Notre Dame researchers Marya Lieberman, associate professor of chemistry and biochemistry, and Neil Lobo, research associate professor of biology, have received two of the first ever Global Health Pilot Project awards, a collaboration between the Indiana Clinical and Translational Sciences Institute (CTSI) and the Indiana University Center for Global Health.
The program was created to encourage development of new collaborative interdisciplinary research that seeks to identify innovations to address key global health challenges and improve health outcomes in resource-limited settings. The award provides up to $10,000 in research funding.
Richard Taylor, Deputy Director of the Indiana CTSI at Notre Dame, said, “These awards promote collaboration with researchers outside the University while enhancing Notre Dame’s mission to be a powerful force for good in the world. I look forward to seeing these projects translate into life-saving solutions to some of the world’s most challenging health problems.”
Lieberman’s project, “Pharmaceutical Quality in Malawi,” is developing a sustainable program for post-market surveillance of pharmaceuticals and studying medicine quality modeling best practices. This research is essential to providing people with access to quality medicine and positive clinical outcomes in Malawi; it is a collaboration between Lieberman and Ibrahim Chikowee from the University of Malawi College of Medicine.
Lobo will work with Jennifer Stevenson from Johns Hopkins University on a research project titled “Screening of Cooking Shelters against Outdoor Malaria Vectors in Southern Zambia: A Semi-Field Study.” Their research focuses on reducing exposure to mosquitoes that act as vectors of malaria after dark, but prior to families retiring to their homes. This study will evaluate simple screening methods for outdoor cooking spaces, where many Zambian families spend their time, which exposes them to mosquitoes.
Both Lieberman and Lobo are members of the Eck Institute for Global Health, a University-wide enterprise that recognizes health as a fundamental human right and endeavors to promote research, training, and service to advance health standards for all people, especially people in low and middle-income countries, who are disproportionately impacted by preventable diseases.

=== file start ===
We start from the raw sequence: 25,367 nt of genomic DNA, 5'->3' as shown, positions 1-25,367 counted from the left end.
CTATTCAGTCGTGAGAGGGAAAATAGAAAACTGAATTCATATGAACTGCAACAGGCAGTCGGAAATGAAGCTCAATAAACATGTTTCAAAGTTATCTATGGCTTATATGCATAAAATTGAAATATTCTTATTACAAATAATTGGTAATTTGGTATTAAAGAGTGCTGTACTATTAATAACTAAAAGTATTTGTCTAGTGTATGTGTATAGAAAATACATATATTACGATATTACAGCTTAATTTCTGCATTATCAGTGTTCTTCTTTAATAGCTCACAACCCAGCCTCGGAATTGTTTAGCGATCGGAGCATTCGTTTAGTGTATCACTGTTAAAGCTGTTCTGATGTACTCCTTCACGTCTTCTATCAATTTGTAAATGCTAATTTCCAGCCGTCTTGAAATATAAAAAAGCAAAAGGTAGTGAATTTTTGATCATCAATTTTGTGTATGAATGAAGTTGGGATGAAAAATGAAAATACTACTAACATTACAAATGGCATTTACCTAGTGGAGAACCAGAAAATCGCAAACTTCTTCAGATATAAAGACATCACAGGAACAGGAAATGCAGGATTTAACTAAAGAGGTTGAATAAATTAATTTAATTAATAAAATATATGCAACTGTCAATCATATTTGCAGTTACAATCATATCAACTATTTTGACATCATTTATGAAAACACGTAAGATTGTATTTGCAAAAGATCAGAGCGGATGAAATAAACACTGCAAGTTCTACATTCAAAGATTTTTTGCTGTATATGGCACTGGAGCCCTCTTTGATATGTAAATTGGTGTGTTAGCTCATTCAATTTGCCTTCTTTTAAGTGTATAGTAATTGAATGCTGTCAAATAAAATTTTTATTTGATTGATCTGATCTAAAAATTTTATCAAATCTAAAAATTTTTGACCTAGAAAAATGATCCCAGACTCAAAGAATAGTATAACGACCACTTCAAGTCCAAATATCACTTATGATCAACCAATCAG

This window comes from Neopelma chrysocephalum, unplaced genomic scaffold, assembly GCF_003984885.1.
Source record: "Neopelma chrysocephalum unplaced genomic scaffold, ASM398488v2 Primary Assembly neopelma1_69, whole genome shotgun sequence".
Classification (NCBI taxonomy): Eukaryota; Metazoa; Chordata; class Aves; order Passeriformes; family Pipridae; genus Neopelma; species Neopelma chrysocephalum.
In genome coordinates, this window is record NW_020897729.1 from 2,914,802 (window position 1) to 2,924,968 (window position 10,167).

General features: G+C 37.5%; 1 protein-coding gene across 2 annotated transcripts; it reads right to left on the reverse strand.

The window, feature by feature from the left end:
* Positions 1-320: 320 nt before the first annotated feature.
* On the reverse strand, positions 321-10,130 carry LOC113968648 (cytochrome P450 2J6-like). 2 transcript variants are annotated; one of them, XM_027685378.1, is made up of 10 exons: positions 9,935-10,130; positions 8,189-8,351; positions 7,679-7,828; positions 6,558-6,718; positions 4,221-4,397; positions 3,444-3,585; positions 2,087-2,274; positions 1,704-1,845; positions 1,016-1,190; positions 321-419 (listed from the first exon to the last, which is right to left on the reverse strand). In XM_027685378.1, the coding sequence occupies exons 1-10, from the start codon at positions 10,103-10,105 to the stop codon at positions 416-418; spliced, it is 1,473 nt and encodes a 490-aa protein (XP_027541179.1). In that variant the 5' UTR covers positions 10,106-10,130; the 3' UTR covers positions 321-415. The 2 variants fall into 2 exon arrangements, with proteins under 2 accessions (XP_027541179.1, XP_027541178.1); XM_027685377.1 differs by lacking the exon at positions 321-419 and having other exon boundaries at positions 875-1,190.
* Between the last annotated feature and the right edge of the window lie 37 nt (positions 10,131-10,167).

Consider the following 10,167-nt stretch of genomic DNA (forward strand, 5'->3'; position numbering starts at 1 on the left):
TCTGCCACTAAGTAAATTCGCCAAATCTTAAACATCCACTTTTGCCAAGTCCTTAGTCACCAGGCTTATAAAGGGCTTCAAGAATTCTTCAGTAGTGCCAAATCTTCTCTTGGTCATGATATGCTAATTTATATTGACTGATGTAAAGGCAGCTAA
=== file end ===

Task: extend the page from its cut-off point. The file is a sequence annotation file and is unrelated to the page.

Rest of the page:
Award winners were chosen based on their high potential for attracting new extramural research funding, their focus on strengthening multidisciplinary research collaborations between Indiana CTSI partner institutions as well as key academic research centers abroad, and their emphasis in key, high-yield, research-related initiatives.
The Indiana CTSI is a statewide collaboration between Indiana University, Purdue University, and the University of Notre Dame, as well as public and private partnerships, whose mission is to strengthen and support the entire spectrum of translational research from scientific discovery to improved patient care. The Indiana CTSI provides funding opportunities for researchers and currently proposals for Pilot Funding for Research Use of Core Facilities, Community-Based Research Pilot Projects, and Project Development Team: Diagnostics and Therapeutics are open for applications.
For more information on the Indiana CTSI, including funding opportunities, please visit ctsi.nd.edu.
Originally published by Brandi Klingerman at ctsi.nd.edu on May 04, 2016.